Before having kids, I never considered buying used baby gear. But kids outgrow clothes, toys, and gear so quickly, I quickly changed my tune. I’ve bought and sold tons of used baby gear off my local parenting listserv, and rarely buy anything new anymore. Besides… who doesn’t love a great bargain?
I’ve seen thousands of listings over the past two years, so I have a good idea for resale values, as well as which items are always in demand and which ones are harder to sell because they frequently come up for sale. Sometimes that affects what I buy. For instance, I recently purchased an organic BabyBjorn Balance Babysitter and Toy bar for $80. Typically I would hesitate spending so much on a bouncer, but they retail for over $200 together, and I’ve seen them sell like hotcakes for $125. That means I can often sell highly coveted items like that for more than I paid for them!
There may be some regional demand differences of certain products and brand names, but hopefully you can still learn something from my tips on buying and selling used baby gear!
- I sell most things at 40-50% of retail value OBO (or best offer). I sell often so I value selling something quickly and don’t want to waste my time relisting something because I priced it too high.
- Sometimes it’s better to buy pricier items because they’re much easier to resell, and you may be able to recoup all your costs.
- Cribs, mattresses, car seats, and electric breast pumps should not be purchased secondhand (though many people do sell them).
- Items often given away for free include: clothes for babies under 6 months, stuffed animals, infant bathtubs, maternity clothes, pregnancy books, body pillows, and nursing pillows.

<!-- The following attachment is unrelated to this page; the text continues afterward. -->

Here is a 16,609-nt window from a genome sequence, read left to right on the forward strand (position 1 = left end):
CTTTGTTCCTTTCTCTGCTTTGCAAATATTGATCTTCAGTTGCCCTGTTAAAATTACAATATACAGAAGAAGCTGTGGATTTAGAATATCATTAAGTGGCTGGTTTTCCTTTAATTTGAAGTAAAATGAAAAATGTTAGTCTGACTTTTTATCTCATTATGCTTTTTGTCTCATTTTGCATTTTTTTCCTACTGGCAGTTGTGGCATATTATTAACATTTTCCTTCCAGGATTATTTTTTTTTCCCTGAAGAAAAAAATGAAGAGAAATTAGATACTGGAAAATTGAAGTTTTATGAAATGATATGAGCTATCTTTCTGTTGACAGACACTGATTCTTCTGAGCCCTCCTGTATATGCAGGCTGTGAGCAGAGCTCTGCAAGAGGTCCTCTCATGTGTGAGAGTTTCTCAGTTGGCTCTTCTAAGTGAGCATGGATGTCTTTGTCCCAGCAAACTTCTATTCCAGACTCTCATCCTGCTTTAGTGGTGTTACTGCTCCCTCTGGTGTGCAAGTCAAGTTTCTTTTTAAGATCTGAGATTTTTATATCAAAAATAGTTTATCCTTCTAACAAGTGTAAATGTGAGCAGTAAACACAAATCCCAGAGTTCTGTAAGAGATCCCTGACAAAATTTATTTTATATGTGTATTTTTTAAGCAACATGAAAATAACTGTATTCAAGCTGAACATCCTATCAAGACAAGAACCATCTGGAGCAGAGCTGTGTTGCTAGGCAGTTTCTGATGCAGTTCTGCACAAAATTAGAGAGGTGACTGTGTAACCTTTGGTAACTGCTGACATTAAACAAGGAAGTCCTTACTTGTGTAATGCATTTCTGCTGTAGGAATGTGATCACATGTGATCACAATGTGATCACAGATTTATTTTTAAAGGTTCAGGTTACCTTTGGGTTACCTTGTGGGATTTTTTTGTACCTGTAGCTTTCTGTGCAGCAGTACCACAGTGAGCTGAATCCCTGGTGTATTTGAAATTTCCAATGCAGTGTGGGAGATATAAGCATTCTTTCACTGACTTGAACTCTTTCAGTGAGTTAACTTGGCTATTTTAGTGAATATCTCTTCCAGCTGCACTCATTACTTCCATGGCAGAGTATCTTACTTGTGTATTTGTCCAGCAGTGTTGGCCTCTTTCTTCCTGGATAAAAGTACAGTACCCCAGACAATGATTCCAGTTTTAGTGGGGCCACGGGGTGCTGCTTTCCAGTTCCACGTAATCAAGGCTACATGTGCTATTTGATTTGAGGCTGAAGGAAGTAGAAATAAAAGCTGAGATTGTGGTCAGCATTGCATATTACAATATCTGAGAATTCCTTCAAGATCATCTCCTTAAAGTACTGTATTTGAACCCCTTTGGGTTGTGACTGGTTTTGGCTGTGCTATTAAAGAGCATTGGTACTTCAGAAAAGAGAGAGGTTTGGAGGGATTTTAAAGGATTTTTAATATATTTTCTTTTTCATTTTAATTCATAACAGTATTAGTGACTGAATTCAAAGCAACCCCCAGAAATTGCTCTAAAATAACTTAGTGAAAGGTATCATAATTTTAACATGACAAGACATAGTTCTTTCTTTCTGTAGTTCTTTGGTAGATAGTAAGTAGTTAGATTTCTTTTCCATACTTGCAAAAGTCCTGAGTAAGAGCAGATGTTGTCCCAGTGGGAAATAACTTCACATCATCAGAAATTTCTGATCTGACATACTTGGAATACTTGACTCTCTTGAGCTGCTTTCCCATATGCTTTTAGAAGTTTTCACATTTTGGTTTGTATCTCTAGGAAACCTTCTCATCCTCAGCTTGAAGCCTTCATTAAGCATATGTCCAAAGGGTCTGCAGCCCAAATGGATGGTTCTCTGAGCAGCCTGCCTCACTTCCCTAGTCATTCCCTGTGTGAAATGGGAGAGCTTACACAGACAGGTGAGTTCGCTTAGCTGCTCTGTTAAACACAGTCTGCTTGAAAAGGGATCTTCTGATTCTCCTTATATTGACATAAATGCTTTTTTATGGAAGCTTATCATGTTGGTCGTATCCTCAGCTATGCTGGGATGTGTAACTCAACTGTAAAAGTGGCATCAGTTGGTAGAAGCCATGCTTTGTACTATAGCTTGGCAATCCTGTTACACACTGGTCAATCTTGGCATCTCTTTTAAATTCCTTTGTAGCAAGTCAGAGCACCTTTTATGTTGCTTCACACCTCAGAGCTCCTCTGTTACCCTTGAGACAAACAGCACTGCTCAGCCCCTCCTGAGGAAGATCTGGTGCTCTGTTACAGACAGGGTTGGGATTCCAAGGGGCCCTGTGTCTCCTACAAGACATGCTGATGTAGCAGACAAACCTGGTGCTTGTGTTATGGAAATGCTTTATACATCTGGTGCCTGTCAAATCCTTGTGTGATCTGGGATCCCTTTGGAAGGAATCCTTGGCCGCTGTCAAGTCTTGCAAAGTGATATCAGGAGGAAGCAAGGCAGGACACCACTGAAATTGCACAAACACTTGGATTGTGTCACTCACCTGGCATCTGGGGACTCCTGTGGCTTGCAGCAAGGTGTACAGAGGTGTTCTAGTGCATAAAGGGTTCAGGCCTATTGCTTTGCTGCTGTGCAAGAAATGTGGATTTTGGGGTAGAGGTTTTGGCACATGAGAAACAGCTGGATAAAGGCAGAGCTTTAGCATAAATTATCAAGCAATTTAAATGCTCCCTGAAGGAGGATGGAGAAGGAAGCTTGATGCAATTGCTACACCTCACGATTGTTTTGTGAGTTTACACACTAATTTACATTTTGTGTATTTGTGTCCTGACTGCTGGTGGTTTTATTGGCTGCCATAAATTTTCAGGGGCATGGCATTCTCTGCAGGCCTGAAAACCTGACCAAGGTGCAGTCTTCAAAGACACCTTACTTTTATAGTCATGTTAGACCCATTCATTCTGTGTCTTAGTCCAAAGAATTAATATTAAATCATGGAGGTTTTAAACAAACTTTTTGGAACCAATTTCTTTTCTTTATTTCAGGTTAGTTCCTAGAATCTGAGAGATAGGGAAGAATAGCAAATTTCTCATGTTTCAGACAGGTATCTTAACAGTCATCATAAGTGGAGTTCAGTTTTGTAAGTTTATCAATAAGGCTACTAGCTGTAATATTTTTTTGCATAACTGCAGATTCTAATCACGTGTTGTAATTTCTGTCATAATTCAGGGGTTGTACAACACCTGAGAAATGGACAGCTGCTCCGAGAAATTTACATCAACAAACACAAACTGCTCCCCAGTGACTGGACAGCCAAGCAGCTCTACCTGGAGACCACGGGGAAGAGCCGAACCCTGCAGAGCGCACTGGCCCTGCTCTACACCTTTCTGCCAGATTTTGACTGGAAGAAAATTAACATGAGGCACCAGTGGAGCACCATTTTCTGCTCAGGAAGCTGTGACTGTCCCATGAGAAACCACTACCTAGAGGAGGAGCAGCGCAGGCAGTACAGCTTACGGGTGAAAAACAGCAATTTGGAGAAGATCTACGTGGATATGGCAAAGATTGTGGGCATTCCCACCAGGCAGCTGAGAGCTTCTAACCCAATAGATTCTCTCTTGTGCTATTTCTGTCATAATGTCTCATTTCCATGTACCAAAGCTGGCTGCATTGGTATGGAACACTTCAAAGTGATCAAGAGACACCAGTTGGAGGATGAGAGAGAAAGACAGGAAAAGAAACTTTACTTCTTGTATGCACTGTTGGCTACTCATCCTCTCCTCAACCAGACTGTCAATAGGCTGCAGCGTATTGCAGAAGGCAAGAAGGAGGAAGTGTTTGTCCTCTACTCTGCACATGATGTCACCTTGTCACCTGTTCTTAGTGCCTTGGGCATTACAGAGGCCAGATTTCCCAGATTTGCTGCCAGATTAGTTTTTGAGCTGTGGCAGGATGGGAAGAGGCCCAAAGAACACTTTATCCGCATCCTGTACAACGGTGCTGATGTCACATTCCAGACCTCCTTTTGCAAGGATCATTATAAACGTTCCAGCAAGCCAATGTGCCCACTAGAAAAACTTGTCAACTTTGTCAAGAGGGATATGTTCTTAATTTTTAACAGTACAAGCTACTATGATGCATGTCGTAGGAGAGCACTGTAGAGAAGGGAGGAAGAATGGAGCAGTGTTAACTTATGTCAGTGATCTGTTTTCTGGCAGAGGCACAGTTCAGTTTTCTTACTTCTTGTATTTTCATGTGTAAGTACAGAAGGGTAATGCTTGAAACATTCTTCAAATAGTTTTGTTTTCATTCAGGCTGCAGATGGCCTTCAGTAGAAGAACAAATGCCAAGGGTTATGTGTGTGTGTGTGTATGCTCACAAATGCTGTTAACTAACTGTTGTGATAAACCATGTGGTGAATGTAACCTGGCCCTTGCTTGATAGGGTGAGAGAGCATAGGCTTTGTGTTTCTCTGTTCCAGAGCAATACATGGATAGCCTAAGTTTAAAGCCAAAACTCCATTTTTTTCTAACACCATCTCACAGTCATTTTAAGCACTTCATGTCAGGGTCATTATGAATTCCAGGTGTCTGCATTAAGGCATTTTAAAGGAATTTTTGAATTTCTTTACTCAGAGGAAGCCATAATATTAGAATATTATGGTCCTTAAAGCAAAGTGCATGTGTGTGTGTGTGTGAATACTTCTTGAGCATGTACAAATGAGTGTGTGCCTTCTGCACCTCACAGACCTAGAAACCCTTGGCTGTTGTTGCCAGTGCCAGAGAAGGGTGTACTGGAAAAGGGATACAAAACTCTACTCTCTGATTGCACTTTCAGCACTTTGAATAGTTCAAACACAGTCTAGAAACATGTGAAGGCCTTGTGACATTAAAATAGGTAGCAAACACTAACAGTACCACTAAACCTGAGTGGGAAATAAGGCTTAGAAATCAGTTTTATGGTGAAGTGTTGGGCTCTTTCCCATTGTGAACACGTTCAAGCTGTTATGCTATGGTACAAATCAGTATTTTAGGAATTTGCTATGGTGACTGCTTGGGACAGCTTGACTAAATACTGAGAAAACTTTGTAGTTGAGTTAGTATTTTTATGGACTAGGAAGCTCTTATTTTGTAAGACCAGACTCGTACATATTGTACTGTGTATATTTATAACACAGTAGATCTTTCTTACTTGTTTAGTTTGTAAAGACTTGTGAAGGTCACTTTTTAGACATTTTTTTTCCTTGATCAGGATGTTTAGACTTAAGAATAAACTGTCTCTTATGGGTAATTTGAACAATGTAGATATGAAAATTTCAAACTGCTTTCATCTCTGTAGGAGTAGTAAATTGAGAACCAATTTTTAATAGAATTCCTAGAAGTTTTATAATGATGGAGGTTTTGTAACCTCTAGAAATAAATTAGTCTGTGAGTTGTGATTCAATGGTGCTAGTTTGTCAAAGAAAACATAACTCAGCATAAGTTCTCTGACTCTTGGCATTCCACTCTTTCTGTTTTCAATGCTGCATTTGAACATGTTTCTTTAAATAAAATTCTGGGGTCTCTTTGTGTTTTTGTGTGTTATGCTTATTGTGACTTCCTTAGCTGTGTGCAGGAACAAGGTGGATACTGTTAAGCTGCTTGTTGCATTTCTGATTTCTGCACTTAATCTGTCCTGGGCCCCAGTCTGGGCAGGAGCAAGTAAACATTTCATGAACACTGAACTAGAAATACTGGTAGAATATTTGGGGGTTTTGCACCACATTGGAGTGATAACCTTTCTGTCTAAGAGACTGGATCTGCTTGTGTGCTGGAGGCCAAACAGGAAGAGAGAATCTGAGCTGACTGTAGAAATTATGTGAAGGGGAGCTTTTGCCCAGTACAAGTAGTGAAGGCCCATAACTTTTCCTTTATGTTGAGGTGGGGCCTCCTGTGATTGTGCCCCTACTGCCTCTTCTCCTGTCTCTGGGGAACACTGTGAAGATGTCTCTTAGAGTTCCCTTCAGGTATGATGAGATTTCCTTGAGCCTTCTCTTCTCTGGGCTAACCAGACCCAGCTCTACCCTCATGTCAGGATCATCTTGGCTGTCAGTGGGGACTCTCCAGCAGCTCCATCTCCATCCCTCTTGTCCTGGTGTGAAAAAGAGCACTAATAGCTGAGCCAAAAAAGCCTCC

- Clothes are often sold in large age and season appropriate lots. Common brands include Gap, Old Navy, Gymboree, Carter’s, and Children’s Place.
- Name brand clothes should have brands listed (Ralph Lauren, Janie and Jack, Jacadi, etc.)
- Toys are often sold in age appropriate lots.
- Sell oversized items rather than holding onto them for the next child if space is a constraint. Oversized items like swings and jumperoos frequently come up for sale.
- Buying used is a great way to try something out. If it doesn’t work out, you can resell it.
These are all items that are very easy to sell in our neighborhood:
- Stokke Tripp Trapp High Chair and other high end high chairs
- Tripp Trapp Play Tray and Baby Set
- BabyBjorn Balance Babysitter
- BabyBjorn Travel Crib
- Kidco Peapods
- pack n plays
- Uppababy G-Luxe & G-Lite
- Maclaren Quest & Volo
- Bugaboo Bee
- City Mini & City Mini Double
- Bob Revolution Jogging Stroller
- 7am Enfant Stroller Bunting
- Gogo Kidz Travelmate
- Marpac white noise machines
- Signing Time DVD’s
- Toddler Ok to Wake Clocks
- Beaba Babycook Baby Food Maker
- Thomas the Train table, trains, and accessories
- outdoor play structures: sandboxes, slides, water tables
- Wooden walkers like the Melissa and Doug Alligator walker
- Leapfrog Learn and Groove Music Table
- wooden play kitchens
- toy shopping carts
- Minikick Scooters
- balance bikes
- child bike seats
- children’s bikes
- push trikes
- video monitors
- Ergo Carriers
- footed rompers and pjs
- designer baby clothes
- sleep sacks
- summer sandals (Pediped, Keen)
- winter clothing (snow boots, pants, jackets)
- baby gates
- buggy boards
I know that not everyone lives in such a young family dense neighborhood with an active parenting listserv like we do. But if you’re interested in buying and selling used baby gear, you can try the following resources:
- craigslist (for bigger items to sell locally)
- ebay (for clothes, esp. designer)
- local consignment stores
- Just Between Friends (local consignment sale extravaganzas that happen twice a year)
- resale/swap sites like Thredup, Diaperswappers, and Swapmamas.
Do you buy and sell used baby gear?